Volume 89 Issue 30 | p. 46 | ACS Comments
Issue Date: July 25, 2011

Meeting The Challenges Of National Meetings

By William R. Oliver
Department: ACS News
Keywords: ACS Comment, meetings
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William R. Oliver, Chair, ACS Committee on Meetings & Expositions, and chemistry professor at Northern Kentucky University
Credit: Joe Ruh/Northern Kentucky University
William R. Oliver, Chair, ACS Committee on Meetings & Expositions, and chemistry professor at Northern Kentucky University
 
William R. Oliver, Chair, ACS Committee on Meetings & Expositions, and chemistry professor at Northern Kentucky University
Credit: Joe Ruh/Northern Kentucky University

ACS national meetings are well organized and successful. However, the society’s Committee on Meetings & Expositions (M&E) is always striving to make them even better and relies on member input to meet this challenge. Examples of meeting issues that we address on an ongoing basis include sustainability and conflicts with competing events.

Green Meetings. Surveys taken after each national meeting indicate that members remain concerned with “greening” the meetings. Since 2008, M&E has implemented a number of greening practices and has partnered with service contractors that foster sustainable event practices and social responsibility. Through national meeting audits, M&E measures national meeting sustainability performance and ensures that facilities and vendors maintain their green contract commitments. At the spring national meeting in Anaheim, Calif., our “green consultant” indicated that ACS is leading the charge within the nonprofit community and our meetings will become the standard for environmental, social, and economic performance benchmarking and reporting.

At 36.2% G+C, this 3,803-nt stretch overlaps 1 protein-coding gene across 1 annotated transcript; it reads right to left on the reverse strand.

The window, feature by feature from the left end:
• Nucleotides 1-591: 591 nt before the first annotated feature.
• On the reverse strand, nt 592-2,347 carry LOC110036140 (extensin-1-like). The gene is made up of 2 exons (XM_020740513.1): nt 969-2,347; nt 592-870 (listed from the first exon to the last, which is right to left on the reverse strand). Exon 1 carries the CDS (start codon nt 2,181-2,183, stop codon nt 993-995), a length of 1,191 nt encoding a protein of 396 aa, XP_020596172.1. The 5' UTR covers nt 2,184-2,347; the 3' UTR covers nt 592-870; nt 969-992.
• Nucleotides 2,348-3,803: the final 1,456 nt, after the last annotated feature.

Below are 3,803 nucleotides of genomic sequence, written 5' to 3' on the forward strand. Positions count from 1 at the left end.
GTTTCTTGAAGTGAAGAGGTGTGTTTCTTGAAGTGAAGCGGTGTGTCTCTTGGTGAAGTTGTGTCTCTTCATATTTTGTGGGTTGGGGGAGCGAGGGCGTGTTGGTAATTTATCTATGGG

Not only did ACS make great strides in greening the Anaheim meeting, but it will also continue these efforts during the fall meeting in Denver and beyond. A full report detailing the results will be available in the upcoming 242nd ACS National Meeting & Exposition’s on-site program and website (). Through our partnership with Legacy Sustainability Management, a firm that helps companies with green management, ACS will continue to set high standards for sustainability.

Attendee Surveys. Ongoing sustainability efforts and other measures such as increasing the size of meeting badges for clarity and security resulted from members sharing their concerns with M&E. Member opinions matter. Completing the postmeeting survey is your opportunity to improve national meetings.

The survey consists of two parts: an attendee survey of 16 questions sent to a random sample of 2,500 meeting registrants and an exhibitor personnel survey with 10 questions sent to all exhibitors. With the attendee survey, we assess satisfaction with the meeting location, transportation services (shuttle buses), and meeting and exposition logistics. With the exhibitor personnel survey, we measure satisfaction with on-site exposition features, vendor services, and traffic to the show floor. The results of both our surveys are exhaustively analyzed to determine the overall view of the meeting. If you aren’t included in the survey, we invite you to e-mail meetings@acs.org with your comments.